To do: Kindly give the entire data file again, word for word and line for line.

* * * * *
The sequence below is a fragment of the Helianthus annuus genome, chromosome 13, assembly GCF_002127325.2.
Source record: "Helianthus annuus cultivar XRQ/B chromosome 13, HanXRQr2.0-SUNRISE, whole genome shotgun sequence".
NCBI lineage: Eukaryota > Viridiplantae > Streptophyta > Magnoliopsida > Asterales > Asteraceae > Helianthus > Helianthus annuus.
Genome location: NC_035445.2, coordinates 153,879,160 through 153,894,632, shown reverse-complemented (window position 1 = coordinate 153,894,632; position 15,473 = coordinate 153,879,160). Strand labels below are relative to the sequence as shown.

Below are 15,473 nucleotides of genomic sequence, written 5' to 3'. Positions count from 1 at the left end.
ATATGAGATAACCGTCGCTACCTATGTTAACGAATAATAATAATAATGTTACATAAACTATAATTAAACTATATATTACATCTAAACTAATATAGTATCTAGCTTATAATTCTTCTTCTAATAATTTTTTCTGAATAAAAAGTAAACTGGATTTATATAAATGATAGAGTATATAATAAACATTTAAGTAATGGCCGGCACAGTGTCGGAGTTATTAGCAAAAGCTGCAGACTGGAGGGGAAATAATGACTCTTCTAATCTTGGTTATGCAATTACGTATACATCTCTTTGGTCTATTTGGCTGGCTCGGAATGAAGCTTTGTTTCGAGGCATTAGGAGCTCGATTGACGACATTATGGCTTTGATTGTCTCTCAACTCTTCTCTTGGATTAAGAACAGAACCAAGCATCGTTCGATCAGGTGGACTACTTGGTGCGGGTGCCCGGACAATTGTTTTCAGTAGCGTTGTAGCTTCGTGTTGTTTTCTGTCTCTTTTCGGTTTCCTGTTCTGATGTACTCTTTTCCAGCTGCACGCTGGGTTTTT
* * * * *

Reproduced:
The sequence below is a fragment of the Helianthus annuus genome, chromosome 13, assembly GCF_002127325.2.
Source record: "Helianthus annuus cultivar XRQ/B chromosome 13, HanXRQr2.0-SUNRISE, whole genome shotgun sequence".
NCBI lineage: Eukaryota > Viridiplantae > Streptophyta > Magnoliopsida > Asterales > Asteraceae > Helianthus > Helianthus annuus.
Genome location: NC_035445.2, coordinates 153,879,160 through 153,894,632, shown reverse-complemented (window position 1 = coordinate 153,894,632; position 15,473 = coordinate 153,879,160). Strand labels below are relative to the sequence as shown.

Below are 15,473 nucleotides of genomic sequence, written 5' to 3'. Positions count from 1 at the left end.
ATATGAGATAACCGTCGCTACCTATGTTAACGAATAATAATAATAATGTTACATAAACTATAATTAAACTATATATTACATCTAAACTAATATAGTATCTAGCTTATAATTCTTCTTCTAATAATTTTTTCTGAATAAAAAGTAAACTGGATTTATATAAATGATAGAGTATATAATAAACATTTAAGTAATGGCCGGCACAGTGTCGGAGTTATTAGCAAAAGCTGCAGACTGGAGGGGAAATAATGACTCTTCTAATCTTGGTTATGCAATTACGTATACATCTCTTTGGTCTATTTGGCTGGCTCGGAATGAAGCTTTGTTTCGAGGCATTAGGAGCTCGATTGACGACATTATGGCTTTGATTGTCTCTCAACTCTTCTCTTGGATTAAGAACAGAACCAAGCATCGTTCGATCAGGTGGACTACTTGGTGCGGGTGCCCGGACAATTGTTTTCAGTAGCGTTGTAGCTTCGTGTTGTTTTCTGTCTCTTTTCGGTTTCCTGTTCTGATGTACTCTTTTCCAGCTGCACGCTGGGTTTTT